Over the past few years, and especially the last 14 or so months, avoiding “anchoring bias” has been paramount. At the moment, Nikola (NASDAQ:NKLA) stock provides another example of the danger of that bias.
In investing, anchoring bias refers to using past prices as a market for future returns.
That can be a problem going in both directions. If a stock has gained quickly, it’s tempting to believe that the “easy money has been made” or that the stock is “due” for a pullback. Investors in recent years missed out on big growth winners that way.
If a stock has fallen, then it seems “cheap.” In the example of NKLA stock, investors paid $35 a share less than 6 months ago. Surely, then, $11.50 per share is a great deal.
But it’s important to remember that the stock market is dynamic. Prices constantly update based on new information.
That process isn’t perfect, of course. Indeed, it creates the opportunity for savvy investors to make significant returns. Still, you shouldn’t assume that the price in November was “correct.” Nor should you ignore what has occurred since then to change the market’s collective mind about a stock.
For NKLA, anchoring bias is particularly dangerous because the simplest bull case for the stock is precisely that it once traded far higher. In fact, during heady trading before its de-SPAC merger last year, what is now NKLA cleared $93.
But if you ignore that past trading, and look at where Nikola is now, even $11.50 potentially looks like too much.
What Is Nikola?
Nikola ostensibly will be a manufacturer of Class 8 trucks (colloquially known as “semis”) powered by either batteries or hydrogen fuel cells. That future drove last year’s optimism toward NKLA stock. That operating model needs to drive returns in the stock going forward.
The company is admittedly making some progress toward that goal. A facility in Germany owned by a joint venture is manufacturing “beta” battery-powered trucks. Scaled production should start next month. The FCEV (fuel cell electric vehicle) plant in Arizona is under construction.
But Nikola’s business model isn’t just about manufacturing trucks. As the controversial short seller report last year highlighted, Nikola doesn’t have a lot of intellectual property. At the end of 2020, the company had just 20 U.S. patents (though there are more applications on the way).
The plan here was for Nikola to be mostly an assembler, while creating an entire ecosystem for FCEV trucks — including hydrogen fueling station infrastructure. That plan remains significantly delayed.
Partners to fund the buildout were supposed to arrive last year. They haven’t. Nikola has reached an agreement for two stations that will underpin a route between Phoenix and Los Angeles. But that’s it.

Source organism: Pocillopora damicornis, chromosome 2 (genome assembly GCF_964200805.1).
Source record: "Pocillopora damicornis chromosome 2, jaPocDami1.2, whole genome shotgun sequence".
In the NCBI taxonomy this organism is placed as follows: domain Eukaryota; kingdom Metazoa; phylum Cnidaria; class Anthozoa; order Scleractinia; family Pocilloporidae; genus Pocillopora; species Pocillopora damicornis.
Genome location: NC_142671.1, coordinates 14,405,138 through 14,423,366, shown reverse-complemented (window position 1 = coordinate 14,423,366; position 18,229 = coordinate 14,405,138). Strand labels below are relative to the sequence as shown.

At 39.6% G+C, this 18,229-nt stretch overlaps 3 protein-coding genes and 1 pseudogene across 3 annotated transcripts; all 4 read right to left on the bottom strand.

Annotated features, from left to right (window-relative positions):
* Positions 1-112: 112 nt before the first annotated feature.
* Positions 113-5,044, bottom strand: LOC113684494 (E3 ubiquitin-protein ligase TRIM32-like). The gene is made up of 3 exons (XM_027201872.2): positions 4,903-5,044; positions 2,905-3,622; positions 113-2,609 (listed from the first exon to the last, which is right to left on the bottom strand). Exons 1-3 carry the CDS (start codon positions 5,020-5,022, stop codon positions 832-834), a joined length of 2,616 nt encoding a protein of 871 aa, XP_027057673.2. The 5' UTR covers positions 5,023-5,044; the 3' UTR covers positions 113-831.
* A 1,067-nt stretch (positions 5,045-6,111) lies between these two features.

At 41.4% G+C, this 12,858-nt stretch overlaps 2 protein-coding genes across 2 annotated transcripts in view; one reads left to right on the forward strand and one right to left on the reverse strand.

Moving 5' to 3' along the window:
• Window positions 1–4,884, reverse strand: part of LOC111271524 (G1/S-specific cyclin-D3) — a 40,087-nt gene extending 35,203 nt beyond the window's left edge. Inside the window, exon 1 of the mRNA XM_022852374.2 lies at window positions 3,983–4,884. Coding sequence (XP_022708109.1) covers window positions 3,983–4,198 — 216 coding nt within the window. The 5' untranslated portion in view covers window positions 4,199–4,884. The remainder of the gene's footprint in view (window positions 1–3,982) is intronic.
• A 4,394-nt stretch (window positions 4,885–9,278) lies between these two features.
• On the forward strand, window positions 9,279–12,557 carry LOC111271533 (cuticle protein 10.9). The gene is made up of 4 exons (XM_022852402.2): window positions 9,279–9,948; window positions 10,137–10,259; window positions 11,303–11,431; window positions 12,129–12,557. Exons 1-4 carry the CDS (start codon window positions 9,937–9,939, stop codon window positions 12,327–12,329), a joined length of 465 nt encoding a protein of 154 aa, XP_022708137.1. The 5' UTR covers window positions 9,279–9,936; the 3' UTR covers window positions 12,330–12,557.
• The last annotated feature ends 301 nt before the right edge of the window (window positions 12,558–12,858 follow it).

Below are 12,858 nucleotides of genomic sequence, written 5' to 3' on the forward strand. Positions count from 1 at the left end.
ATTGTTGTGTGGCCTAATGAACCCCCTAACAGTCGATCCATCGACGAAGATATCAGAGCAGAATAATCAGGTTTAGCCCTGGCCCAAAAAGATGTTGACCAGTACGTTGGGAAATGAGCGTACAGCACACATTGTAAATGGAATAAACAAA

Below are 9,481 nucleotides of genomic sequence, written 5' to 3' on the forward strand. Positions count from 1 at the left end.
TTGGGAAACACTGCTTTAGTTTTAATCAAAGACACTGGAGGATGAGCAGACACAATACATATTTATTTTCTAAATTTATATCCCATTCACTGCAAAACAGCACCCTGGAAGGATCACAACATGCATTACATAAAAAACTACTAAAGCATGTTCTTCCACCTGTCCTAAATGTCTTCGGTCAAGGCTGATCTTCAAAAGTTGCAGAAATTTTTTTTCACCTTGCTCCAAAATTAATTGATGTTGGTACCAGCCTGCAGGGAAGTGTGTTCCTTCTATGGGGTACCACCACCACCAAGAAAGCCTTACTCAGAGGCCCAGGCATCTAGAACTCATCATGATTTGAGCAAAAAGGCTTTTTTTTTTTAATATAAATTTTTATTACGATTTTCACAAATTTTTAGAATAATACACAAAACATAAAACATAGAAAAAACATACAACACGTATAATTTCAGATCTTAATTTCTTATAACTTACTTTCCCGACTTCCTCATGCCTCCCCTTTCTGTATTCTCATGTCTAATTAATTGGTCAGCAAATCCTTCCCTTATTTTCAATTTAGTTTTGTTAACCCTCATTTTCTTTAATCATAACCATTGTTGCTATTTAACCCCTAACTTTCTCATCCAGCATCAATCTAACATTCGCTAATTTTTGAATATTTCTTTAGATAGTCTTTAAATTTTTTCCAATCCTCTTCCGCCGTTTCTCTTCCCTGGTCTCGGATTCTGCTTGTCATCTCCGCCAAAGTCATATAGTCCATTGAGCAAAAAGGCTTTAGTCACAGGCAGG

Without that infrastructure, the Nikola model is in trouble. A big selling point was that Nikola could offer a bundled solution to semi operators. The company could therefore promise a fixed total cost of ownership.
Without fueling stations, that doesn’t work. And then Nikola is just a truck manufacturer challenging entrenched behemoths with seemingly limited competitive advantage.
NKLA Stock Going Forward
Even with Nikola’s market cap down to $4 billion, that’s not enough. And a key problem for NKLA stock is that there isn’t that much else left.
The pickup truck effort that sparked optimism last year has been canceled. A huge order for refuse trucks was announced in August and canceled in December. Nikola claimed the order would result in “unexpected costs.” It’s difficult to see why the company touted that order without understanding the costs in the first place.
That gets to another problem: credibility. I know short sellers are unpopular at the moment. But last year’s report on Nikola had truth.
Management denied as much in public in September. In February, the company then admitted to a series of inaccurate statements. It didn’t do so publicly, though. It buried the admissions in its annual report.
I’ve said before that the core problem with NKLA stock is that Nikola really is just an idea. The company doesn’t hold innovative intellectual property. It doesn’t have a particularly big lead in Class 8 EVs. Electric semis will be a big market; Nikola’s founder Trevor Milton simply saw a financially clever way to tackle that market.
Here in 2021, not all that much has changed. Nikola has made some progress, but it hasn’t made enough. That’s why NKLA stock has fallen. That’s also why EV investors still should be looking elsewhere.
On the date of publication, neither Matt McCall nor the InvestorPlace Research Staff member primarily responsible for this article held (either directly or indirectly) any positions in the securities mentioned in the article.
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